Reporting potholes and other defects will make roads safer for bicyclists. Here’s what you can do.
Spring is here and soon there will be a rush of outdoor activity, including waves of people riding bicycles. However, spring in Michigan has unfortunately also become pothole season. Each year the problem gets worse and it becomes more difficult for cyclists to safely ride roads they previously enjoyed. There are a few Michigan laws that people who ride bikes should keep in mind as they try to take advantage of the warmer weather and navigate the deteriorating roads. These laws can be utilized to make your ride safer, help improve road conditions and, ultimately, help make Michigan roads better and safer for all bicyclists.
The Pothole Exception to Riding on the Right Edge of the Road
Most cyclists know Michigan law requires them to ride reasonably close to the right edge of the road. However, this law contains many exceptions which allow people riding bikes to move further away from the curb. The first and most common exception allows cyclists to move away from the edge of the road to avoid “surface hazards” such as ruts in the pavement or potholes. The law is not clear how far in advance of encountering a road defect the bicycle is allowed to move left toward the center of the lane, but our law firm has successfully argued that this provision in the law allows cyclists to move to the left well in advance of poor road conditions so as to avoid being “pinched” or forced into a hazardous condition by an automobile.
Government Duty to Maintain Roadways
Michigan law requires every government entity with jurisdiction over a highway, road or street that is open for public travel to maintain the road so that it is “reasonably safe and convenient for public travel.” Further, if a person sustains an injury due to the failure of the government agency to keep the highway in reasonable repair and in a condition reasonably safe and fit for public travel, the person may recover damages from the government agency for the losses they have sustained.
The law is somewhat inconsistent in that it requires the roadways to be safe and fit for all “public travel,” which includes pedestrians and bicycles, but only requires the governmental agency to maintain those portions of the road designed for vehicular travel. So, if a cyclist is injured due to an unreasonably dangerous condition on a bike lane, the government agency will likely not be found liable to the cyclist because the bike lane is not intended for vehicular travel (bikes do not meet the definition of a “vehicle” in Michigan) but if the injury occurs to the left of the bike lane and/or in the roadway, the government agency can be found liable.
It has been our experience that government agencies are responsive to complaints from citizens about poorly maintained roads. A complaint is more likely to result in action if it is in writing and: (1) provides a description (better yet, a photo) of the hazardous condition, (2) the exact location of the hazard or defect, and (3) makes it clear that the roadway is not safe and convenient for public travel and creates an unreasonably dangerous condition. A sample letter is quoted below:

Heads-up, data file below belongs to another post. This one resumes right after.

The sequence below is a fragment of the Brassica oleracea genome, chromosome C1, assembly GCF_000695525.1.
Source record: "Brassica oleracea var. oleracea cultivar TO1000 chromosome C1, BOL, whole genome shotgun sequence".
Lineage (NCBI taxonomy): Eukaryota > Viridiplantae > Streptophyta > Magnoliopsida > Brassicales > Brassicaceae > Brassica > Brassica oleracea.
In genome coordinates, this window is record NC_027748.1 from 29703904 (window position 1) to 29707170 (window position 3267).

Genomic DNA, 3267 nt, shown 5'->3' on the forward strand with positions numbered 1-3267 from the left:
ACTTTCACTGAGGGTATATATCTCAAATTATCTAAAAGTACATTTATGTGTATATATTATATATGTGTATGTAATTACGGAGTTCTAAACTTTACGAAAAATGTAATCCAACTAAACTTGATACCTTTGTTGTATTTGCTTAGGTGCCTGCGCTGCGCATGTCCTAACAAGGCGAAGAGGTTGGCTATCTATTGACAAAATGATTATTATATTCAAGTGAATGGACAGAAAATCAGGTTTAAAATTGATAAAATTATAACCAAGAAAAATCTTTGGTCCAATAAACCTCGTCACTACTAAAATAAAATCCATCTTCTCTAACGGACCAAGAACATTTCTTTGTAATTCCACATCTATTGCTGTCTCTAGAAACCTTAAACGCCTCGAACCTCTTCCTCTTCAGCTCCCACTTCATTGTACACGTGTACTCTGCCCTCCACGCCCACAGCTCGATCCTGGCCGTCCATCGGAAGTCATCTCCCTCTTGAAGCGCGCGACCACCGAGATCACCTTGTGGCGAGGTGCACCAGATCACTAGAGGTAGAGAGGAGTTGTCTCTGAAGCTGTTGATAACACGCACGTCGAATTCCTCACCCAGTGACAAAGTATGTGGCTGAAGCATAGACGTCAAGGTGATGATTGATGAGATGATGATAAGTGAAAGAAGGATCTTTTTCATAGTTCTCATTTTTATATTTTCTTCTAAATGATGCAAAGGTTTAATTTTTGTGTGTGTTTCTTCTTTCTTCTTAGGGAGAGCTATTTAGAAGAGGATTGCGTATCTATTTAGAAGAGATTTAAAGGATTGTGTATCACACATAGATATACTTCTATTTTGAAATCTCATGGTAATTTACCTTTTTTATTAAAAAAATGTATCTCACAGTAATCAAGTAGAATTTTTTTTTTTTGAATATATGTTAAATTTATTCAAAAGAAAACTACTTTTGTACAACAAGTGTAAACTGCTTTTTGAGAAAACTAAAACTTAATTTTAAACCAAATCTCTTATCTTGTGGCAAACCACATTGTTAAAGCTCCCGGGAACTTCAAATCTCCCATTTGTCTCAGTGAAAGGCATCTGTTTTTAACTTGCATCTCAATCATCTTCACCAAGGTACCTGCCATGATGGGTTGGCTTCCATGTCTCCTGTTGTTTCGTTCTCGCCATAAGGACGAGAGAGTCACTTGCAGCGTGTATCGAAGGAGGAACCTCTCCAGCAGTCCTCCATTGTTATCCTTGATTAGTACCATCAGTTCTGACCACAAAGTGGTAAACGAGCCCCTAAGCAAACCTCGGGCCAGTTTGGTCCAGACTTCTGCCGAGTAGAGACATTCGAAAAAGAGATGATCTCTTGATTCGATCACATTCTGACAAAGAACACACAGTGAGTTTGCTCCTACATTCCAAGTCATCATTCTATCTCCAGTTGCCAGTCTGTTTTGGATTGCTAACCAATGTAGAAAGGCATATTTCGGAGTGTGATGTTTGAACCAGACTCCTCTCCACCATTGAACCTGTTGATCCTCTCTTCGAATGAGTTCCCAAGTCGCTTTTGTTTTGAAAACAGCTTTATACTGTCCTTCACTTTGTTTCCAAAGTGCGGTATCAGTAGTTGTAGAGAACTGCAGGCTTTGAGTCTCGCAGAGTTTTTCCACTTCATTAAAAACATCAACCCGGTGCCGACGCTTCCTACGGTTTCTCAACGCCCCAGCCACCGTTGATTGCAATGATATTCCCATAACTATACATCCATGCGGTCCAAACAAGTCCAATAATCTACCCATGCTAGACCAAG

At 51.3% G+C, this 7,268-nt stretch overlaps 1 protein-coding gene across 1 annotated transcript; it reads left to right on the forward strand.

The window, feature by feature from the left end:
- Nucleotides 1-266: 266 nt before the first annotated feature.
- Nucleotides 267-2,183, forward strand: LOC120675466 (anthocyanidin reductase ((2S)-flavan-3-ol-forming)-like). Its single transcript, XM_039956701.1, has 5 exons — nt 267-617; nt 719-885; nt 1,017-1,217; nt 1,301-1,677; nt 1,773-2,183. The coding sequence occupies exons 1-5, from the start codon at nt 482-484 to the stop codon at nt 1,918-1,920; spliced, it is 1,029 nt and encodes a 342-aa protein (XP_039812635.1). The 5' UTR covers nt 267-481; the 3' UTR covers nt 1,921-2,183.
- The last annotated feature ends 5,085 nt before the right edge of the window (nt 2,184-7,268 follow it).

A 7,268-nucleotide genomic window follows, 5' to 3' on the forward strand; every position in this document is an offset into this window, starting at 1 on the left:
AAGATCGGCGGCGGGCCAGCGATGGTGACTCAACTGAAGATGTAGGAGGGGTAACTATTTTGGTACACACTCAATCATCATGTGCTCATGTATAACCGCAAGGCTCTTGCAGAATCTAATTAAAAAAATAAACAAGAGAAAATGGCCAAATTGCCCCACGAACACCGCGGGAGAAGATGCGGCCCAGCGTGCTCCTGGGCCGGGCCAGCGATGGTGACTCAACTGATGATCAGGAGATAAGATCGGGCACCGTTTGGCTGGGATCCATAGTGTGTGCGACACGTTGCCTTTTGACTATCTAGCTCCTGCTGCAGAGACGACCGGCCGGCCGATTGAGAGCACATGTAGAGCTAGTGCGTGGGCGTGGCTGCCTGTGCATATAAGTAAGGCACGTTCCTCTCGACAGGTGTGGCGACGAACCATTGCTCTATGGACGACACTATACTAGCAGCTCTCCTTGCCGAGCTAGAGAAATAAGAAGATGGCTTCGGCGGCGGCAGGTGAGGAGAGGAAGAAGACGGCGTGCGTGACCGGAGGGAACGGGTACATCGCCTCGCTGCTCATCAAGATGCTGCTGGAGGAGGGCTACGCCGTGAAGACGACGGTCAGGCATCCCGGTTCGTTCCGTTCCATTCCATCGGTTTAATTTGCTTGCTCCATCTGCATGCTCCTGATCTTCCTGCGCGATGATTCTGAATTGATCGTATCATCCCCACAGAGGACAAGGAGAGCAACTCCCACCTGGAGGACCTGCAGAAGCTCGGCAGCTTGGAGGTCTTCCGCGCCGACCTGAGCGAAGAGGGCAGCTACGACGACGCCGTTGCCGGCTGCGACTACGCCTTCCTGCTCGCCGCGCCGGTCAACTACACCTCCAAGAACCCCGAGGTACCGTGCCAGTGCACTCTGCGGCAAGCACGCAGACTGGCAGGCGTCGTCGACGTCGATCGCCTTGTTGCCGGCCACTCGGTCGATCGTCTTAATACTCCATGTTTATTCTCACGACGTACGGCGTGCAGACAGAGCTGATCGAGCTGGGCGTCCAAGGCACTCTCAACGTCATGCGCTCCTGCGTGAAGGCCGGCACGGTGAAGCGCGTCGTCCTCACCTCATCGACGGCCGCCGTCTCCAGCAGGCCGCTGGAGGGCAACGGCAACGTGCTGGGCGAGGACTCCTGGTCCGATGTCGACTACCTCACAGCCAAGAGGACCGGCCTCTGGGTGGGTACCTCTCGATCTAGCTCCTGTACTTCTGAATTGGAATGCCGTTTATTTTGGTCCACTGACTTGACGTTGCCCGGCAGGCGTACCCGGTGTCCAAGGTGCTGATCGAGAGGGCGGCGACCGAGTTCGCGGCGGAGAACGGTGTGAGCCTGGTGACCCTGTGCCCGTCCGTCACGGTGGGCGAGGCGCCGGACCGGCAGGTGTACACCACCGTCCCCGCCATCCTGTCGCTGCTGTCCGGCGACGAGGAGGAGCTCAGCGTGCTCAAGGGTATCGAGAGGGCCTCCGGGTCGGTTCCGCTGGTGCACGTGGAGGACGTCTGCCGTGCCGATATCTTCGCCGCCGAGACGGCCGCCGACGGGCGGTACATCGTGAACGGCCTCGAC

Road Commission for ________ County
__________________, MI 4____
Re: _________ Road
Dear Sir or Madam:
Enclosed are numerous photographs which demonstrate the condition of _______ Road, approximately _(distance)_ of a mile _(direction)__ of ________ Street, which I understand to be under the jurisdiction of the Road Commission of __________ County.
As you are aware, MCL 691.1402(1) states:
Each governmental agency having jurisdiction over a highway shall maintain the highway in reasonable repair so that it is reasonably safe and convenient for public travel. A person who sustains bodily injury or damage to his or her property by reason of failure of a governmental agency to keep a highway under its jurisdiction in reasonable repair and in a condition reasonably safe and fit for travel may recover the damages suffered by him or her from the government agency . . .
In its current condition, _______ Road is neither safe nor convenient for public travel. This is particularly true for cyclists who are required to ride as near to the right side of the roadway as practicable.
__________ Road is frequently used by cyclists, and I have ridden the road numerous times this year. Since at least _________, the road has been unsafe due to numerous potholes and numerous areas where the edge of the road has deteriorated from the shoulder toward the center of the roadway.
I am simply writing as a concerned citizen and am requesting that the Road Commission of ___________ County fulfill its statutory obligation to maintain _________ Road in a reasonably safe condition.
Please call me if you have any questions, concerns, or would like to discuss this matter in greater detail.
Very truly yours,
If a dangerous condition of a roadway actually results in an injury, there are extremely short deadlines to notify of the responsible government agency of the incident and strict requirements for what must be included in the notice letter in order to preserve the right to bring a claim for damages. Accordingly, if an injury occurs due to a poorly maintained road, it is strongly recommended that a cyclist contact an experienced attorney as quickly as possible.
Most cyclists are happy and content people. They just want to ride their bikes and don’t want it to appear they are complaining. However, by reporting dangerous roadway conditions, cyclists make Michigan’s roads safer for everyone who rides a bike. So, don’t hesitate to let the responsible agency know if there is a truly unsafe condition and, don’t forget to follow-up with a thank you note if the agency responds and fixes the road!